Village chief's son cleared

Village chief's son cleared

A forensic official collects a DNA samples of Warot Tuwichian on Oct 30, 2104.
A forensic official collects a DNA samples of Warot Tuwichian on Oct 30, 2104.

The son of an influential local leader on Koh Tao has been cleared from possible involvement in the Koh Tao murder case after all four DNA test results showed no match.

The DNA samples taken from Warot Tuwichian did not match the DNA in semen retrieved from the body of British tourist Hannah Witheridge, who was raped and murdered on a Koh Tao beach, and items found at the crime scene, said police spokesman Prawut Thawornsiri late on Friday.

The four institutions which conducted the tests were the Police General, Ramathibodi, Chulalongkorn Memorial and Siriraj hospitals, he said.

"The results have been officially endorsed and there's no need to send more samples abroad to be retested.

"Mr Warot is not a suspect in the case but he has cooperated with us well. As far as the police are concerned, he was cleared long ago. We only did this [DNA tests] to comply with his wish to prove his innocence to the public," Pol Lt Gen Prawut said.

Mr Warot has been a subject of speculation and criticism in online media, in which he was suspected of being a perpetrator and the mastermind in covering up the crime.

Mr Warot is the son of Hat Sairee village chief Woraphan who owns AC Bar where the two murdered tourists had a quarrel with some men before being killed later that night.

Earlier, police arrested two Myanmar migrant workers on Koh Tao and charged them with the murders of the two British tourists.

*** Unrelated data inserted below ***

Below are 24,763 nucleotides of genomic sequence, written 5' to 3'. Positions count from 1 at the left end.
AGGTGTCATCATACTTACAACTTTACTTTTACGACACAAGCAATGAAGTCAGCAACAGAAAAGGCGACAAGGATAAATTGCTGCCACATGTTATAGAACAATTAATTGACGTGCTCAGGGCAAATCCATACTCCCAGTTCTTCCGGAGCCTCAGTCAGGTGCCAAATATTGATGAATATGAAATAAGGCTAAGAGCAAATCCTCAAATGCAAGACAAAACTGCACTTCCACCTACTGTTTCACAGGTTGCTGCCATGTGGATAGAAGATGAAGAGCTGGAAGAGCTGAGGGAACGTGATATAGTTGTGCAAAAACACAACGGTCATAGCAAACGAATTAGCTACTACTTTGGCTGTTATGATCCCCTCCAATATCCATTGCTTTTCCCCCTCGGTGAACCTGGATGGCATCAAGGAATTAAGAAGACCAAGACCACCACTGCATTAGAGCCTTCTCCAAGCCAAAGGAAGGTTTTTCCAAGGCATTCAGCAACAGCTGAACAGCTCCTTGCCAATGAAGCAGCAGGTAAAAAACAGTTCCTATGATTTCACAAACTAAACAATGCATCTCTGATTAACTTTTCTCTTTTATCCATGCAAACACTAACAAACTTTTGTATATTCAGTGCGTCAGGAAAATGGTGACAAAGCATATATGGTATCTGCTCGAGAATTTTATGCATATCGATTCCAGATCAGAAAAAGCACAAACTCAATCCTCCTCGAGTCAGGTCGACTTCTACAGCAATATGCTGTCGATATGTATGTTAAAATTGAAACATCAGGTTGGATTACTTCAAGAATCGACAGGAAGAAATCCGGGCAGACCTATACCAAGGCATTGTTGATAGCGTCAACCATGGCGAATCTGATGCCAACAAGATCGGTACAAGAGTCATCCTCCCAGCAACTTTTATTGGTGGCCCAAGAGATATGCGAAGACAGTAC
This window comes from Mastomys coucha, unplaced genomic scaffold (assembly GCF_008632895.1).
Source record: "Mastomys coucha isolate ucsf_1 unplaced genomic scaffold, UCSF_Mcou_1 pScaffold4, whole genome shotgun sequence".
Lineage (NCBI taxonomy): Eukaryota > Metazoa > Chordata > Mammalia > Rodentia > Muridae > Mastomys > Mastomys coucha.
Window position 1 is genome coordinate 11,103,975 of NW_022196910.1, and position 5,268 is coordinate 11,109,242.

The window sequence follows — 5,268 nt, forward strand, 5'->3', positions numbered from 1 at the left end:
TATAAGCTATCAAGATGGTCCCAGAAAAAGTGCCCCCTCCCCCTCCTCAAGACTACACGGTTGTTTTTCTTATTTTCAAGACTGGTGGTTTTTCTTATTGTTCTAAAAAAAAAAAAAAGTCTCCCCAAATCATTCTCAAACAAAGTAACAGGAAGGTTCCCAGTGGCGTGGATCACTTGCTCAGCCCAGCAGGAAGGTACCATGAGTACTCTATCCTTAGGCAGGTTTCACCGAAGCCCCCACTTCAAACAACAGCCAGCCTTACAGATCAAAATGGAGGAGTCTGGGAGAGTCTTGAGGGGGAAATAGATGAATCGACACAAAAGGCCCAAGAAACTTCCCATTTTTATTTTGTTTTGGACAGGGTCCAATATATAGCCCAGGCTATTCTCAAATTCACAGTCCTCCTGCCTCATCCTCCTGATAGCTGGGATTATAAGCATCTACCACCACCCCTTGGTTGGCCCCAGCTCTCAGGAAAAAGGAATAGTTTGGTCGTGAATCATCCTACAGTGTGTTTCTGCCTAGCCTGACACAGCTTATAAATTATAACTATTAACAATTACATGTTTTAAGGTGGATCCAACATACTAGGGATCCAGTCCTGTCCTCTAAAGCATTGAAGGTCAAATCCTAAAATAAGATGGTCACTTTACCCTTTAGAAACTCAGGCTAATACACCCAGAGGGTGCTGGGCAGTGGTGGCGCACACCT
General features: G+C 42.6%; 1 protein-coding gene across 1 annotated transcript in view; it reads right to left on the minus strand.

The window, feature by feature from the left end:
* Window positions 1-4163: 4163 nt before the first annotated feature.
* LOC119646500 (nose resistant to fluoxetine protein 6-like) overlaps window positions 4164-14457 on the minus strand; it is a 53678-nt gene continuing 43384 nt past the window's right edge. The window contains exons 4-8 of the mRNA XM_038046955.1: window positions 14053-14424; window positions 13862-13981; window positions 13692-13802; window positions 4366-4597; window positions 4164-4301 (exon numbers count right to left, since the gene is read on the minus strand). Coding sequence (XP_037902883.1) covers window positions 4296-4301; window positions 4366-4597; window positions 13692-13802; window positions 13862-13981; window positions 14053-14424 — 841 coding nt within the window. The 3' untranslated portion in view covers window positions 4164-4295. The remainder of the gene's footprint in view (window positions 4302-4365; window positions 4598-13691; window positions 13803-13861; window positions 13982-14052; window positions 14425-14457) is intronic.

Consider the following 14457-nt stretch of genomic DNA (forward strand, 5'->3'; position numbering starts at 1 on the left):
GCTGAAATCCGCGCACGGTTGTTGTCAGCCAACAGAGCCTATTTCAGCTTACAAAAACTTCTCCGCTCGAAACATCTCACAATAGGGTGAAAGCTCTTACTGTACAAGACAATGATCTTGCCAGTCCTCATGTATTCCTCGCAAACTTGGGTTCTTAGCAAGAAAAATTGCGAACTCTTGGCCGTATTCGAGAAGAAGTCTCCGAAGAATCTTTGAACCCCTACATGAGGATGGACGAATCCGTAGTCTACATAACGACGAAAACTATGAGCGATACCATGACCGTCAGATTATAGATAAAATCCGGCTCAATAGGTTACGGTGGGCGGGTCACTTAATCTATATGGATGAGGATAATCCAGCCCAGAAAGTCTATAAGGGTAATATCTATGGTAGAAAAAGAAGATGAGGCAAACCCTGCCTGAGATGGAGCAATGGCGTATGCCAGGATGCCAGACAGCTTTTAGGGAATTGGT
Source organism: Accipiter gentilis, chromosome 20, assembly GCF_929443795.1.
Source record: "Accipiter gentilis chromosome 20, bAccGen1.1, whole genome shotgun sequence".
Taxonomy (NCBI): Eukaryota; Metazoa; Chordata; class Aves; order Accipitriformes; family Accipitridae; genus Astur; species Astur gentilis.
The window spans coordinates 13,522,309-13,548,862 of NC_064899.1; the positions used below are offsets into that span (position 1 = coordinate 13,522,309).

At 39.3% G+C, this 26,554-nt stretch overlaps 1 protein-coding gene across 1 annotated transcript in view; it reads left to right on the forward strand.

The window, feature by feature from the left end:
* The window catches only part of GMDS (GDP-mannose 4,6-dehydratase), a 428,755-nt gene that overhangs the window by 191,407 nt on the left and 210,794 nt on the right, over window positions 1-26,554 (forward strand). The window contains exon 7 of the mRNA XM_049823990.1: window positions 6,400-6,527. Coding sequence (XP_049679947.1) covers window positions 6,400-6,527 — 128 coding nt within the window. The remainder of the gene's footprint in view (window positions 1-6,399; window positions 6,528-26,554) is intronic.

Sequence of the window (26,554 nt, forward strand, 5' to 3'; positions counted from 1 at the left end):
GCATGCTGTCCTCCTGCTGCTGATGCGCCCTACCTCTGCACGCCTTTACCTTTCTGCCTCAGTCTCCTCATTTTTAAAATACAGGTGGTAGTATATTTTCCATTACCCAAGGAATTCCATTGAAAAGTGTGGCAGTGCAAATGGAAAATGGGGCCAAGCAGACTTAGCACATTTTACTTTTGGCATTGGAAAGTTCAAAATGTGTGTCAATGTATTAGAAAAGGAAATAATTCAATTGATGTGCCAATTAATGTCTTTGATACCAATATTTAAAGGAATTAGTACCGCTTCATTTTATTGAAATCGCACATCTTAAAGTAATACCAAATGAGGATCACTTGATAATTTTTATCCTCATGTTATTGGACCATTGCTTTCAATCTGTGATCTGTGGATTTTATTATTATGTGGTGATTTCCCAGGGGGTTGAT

Zaw Lin and Win Za Htun were charged with murdering David Miller, and killing and raping Witheridge. The suspects confessed during police interrogation but recanted their confessions on Oct 24, claiming they had been tortured by police to confess.

The police spokesman also said on Saturday his office would take legal action against the owner of the "CSI LA" Facebook page which has been critical of officers in connection with the crime.

"We found the Facebook page's administrator might want to destroy the credibility of Thailand's judicial process. The page is also linked to a political movement seeking to discredit the government, as reflected by its posts during the People's Democratic Reform Committee's anti-government protests in the first half," he said.

The general also claimed the page was created by a Thai citizen living abroad but was run by a team in Thailand.

"We already know who they are. We can't disclose more information at this stage because we're bringing them to be prosecuted under Section 14 of the 2004 Computer Crime act of which penalty is five years in prison or a fine of up to 100,000 baht."

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